Before the Swiss GT came the Renault and you can guess how that came about: ‘I was walking through a car park at Goodwood in 2013 and I saw a brown one, just parked up. A Turbo 2. I thought “My God, that’s fantastic, I’d love one of those,” so I started doing the research and once you do that and find out about the Turbo 1, with the aluminium and the funky interior, you can’t even consider anything else. Then you decide that if you are going to get a Turbo 1, it needs to be in the launch colour, which is red, and with the red interior so it’s like sitting in a blood vessel. The more you know, the more you seem to limit your own options.’

Renault 5 Turbo

He found this unmolested 1980 Italian car on a German website, but attempts to discuss it were frustrated for months by the language barrier. Finally, he phoned one day and got an English speaker. The car belonged to the owner of the Brescia Renault dealership, who was selling it as it transitioned to a Hyundai franchise. He had owned it from two months old, had done only 40,000km and it had a full service history, but it had mainly just sat in the showroom, so much so that the side facing the window has very slightly more faded paint. Richard flew out and did the deal, then flew back out to drive it home. A cracked cylinder head lining spoiled the adventure, but it got a full engine rebuild back in the UK – ‘It’s only a four-cylinder 1.4, so it’s not that scary.’ Other than a fruity popping Devil exhaust, which was a period option, the 5 Turbo is absolutely stock. Even the leaking De Carbon single-use shocks were repaired rather than replaced with Konis, as would be the norm.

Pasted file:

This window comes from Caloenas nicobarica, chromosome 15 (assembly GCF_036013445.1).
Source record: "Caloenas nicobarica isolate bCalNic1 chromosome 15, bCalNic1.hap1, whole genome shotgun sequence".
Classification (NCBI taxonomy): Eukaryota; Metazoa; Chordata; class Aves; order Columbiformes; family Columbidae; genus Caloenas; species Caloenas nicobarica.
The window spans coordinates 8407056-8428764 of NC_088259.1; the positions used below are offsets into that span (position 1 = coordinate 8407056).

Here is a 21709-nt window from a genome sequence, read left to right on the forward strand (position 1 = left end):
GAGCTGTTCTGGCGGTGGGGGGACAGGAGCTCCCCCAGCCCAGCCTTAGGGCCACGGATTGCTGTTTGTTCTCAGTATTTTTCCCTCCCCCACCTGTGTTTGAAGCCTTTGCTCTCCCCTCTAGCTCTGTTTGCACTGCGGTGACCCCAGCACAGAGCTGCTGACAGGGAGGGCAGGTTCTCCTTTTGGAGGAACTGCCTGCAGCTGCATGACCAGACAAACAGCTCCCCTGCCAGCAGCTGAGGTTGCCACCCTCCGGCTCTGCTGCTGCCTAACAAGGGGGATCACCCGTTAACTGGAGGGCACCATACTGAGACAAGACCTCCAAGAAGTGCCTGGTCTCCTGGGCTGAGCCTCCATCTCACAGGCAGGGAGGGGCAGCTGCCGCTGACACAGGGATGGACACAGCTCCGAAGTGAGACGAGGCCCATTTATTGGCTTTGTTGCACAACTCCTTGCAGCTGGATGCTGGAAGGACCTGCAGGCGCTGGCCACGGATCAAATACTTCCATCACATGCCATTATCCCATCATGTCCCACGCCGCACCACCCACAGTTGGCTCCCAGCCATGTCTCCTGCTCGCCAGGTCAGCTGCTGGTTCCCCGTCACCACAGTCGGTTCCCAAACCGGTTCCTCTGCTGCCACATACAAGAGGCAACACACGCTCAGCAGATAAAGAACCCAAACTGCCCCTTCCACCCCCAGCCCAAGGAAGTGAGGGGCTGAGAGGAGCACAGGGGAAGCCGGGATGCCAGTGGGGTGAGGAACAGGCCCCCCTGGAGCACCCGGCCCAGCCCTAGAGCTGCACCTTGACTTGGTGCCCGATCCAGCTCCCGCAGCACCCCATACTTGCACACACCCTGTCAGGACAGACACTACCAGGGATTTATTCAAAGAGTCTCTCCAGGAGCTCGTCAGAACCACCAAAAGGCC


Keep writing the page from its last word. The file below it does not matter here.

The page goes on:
It spent a summer in Switzerland, getting a phenomenal reception driving across France, but other than that it’s now Richard’s ‘hooligan’ car: ‘I use it purely for fun. It feels so much faster than it actually is, so you feel like you’re being a hooligan even when you’re not.’

We all need one of those for blasting around local lanes, but let’s find out if he’s right. Thanks to that trim, the inside has none of the pumped-up menace of the outside, but plenty of nice detail touches akin to the Italian-market Renault diamond-shape wing-mounted indicator repeaters.

Renault 5 Turbo

The ally panelwork is so thin you can see it dimple when a mosquito lands on the roof, or you put the key in the lock.